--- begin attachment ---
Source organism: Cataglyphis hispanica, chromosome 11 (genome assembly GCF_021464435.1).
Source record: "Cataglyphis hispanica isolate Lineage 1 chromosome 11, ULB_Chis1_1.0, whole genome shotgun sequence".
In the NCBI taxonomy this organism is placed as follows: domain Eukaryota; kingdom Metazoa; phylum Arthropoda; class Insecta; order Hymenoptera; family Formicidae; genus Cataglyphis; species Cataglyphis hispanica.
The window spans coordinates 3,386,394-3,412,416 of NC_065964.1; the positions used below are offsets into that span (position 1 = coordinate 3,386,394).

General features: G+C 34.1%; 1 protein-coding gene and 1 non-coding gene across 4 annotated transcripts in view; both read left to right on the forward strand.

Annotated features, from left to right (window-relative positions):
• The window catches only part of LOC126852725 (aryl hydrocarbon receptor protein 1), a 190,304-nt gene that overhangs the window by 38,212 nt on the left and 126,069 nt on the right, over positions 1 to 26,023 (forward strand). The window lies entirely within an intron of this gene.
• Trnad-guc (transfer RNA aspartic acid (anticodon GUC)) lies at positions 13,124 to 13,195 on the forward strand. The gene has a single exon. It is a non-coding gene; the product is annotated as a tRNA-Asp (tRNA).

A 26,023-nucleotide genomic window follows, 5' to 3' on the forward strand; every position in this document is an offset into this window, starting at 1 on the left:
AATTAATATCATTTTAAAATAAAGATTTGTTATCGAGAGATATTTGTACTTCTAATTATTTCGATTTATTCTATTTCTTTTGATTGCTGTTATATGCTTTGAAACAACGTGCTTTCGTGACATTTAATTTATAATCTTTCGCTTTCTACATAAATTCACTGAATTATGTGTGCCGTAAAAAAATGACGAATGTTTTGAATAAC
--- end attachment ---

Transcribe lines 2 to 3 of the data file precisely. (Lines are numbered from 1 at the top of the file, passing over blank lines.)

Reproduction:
Source record: "Cataglyphis hispanica isolate Lineage 1 chromosome 11, ULB_Chis1_1.0, whole genome shotgun sequence".
In the NCBI taxonomy this organism is placed as follows: domain Eukaryota; kingdom Metazoa; phylum Arthropoda; class Insecta; order Hymenoptera; family Formicidae; genus Cataglyphis; species Cataglyphis hispanica.